The walled city provided protection from direct assault at the price of corporate interference on the pettiest levels, but once a townsman left the city walls, he (for women scarcely travelled) was at the mercy of often violent and lawless nobles in the countryside. Because much of medieval Europe lacked central authority to provide protection, each city had to provide its own protection for citizens - both inside the city walls, and outside. Thus towns formed communes which were a legal basis for turning the cities into self-governing corporations. In most cases the development of communes was connected with that of the cities. However, there were rural communes, notably in France and England, that formed to protect the common interests of villagers. At their heart, communes were sworn allegiances of mutual defense. When a commune formed, all participating members gathered and swore an oath in a public ceremony, promising to defend each other in times of trouble, and to maintain the peace within the city proper.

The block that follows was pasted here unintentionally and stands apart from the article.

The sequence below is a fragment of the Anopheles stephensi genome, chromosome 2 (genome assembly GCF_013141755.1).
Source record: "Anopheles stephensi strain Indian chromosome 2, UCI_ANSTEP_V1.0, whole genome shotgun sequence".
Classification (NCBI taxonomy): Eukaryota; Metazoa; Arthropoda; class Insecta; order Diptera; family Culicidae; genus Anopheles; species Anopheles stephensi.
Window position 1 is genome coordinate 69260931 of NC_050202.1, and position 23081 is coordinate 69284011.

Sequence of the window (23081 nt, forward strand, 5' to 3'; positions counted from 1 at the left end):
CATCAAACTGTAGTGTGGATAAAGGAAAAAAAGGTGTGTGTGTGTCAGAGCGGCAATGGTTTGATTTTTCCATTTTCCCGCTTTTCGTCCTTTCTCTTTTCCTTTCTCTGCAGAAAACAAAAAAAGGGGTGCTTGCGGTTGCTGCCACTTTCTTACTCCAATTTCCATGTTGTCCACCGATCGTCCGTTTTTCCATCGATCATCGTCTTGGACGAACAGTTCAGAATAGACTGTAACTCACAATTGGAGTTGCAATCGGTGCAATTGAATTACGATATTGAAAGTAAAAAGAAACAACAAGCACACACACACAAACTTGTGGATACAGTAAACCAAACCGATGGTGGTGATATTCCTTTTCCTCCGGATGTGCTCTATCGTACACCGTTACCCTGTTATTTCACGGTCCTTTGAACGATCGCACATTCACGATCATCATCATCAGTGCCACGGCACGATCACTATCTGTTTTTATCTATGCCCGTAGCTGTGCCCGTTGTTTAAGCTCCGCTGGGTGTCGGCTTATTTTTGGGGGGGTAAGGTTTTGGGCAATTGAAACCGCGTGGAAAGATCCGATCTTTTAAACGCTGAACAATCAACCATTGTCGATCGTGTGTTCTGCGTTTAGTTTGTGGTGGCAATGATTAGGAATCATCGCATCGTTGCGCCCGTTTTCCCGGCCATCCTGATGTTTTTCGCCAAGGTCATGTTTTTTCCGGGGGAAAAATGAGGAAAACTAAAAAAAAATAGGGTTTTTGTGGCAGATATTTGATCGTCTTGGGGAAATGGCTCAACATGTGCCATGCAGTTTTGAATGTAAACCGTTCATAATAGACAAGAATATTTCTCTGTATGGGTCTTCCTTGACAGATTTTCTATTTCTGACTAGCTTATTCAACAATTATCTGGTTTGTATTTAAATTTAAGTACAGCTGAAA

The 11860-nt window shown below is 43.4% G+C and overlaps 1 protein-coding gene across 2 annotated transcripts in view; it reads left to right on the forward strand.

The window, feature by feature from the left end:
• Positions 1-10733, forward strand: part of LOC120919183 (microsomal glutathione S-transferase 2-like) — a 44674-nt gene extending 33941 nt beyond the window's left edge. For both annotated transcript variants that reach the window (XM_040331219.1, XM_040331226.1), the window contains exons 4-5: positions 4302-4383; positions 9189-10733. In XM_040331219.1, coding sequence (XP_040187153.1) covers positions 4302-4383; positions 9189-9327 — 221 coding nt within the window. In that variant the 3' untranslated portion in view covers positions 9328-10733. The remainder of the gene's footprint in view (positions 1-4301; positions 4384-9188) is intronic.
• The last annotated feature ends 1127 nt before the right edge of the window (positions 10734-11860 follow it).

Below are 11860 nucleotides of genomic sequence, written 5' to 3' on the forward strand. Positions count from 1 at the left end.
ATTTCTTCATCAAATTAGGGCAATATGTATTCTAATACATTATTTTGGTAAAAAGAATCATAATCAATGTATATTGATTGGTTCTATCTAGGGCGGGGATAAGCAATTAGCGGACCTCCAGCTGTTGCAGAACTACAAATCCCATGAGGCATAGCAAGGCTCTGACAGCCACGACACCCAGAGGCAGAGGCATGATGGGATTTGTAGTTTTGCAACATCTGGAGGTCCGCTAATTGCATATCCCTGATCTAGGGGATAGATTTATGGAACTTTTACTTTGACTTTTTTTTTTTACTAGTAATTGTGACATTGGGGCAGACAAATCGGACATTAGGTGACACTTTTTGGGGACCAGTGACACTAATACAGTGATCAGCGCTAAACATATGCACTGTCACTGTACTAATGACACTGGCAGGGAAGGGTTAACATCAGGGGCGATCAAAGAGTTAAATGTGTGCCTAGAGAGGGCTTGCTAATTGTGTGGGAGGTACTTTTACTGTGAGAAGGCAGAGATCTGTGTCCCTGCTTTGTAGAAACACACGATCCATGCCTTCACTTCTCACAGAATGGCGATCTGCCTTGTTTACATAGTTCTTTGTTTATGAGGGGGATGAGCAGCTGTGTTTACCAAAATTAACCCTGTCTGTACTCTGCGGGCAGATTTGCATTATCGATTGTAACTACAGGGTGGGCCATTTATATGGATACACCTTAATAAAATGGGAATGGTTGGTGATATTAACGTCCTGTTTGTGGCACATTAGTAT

The commune movement started in the 10th century, with a few earlier ones like Forlì (possibly 889), and gained strength in the 11th century in northern Italy, which had the most urbanized population of Europe at the time. It then spread in the early 12th century to France, Germany, Spain and elsewhere. The English state was already very centralized, so the communal movement mainly manifested itself in parishes, craftsmen's and merchants' guilds and monasteries. State officialdom expanded in England and France from the 12th century onwards, while the Holy Roman Empire was ruled by communal coalitions of cities, knights, farmer republics, prince-bishops and the large domains of the imperial lords. In eastern Europe, the splintering of Kievan Rus' allowed the formation of veche communes like the Novgorod Republic[6] (1136-1478) and the Pskov Republic[7] (1348-1510).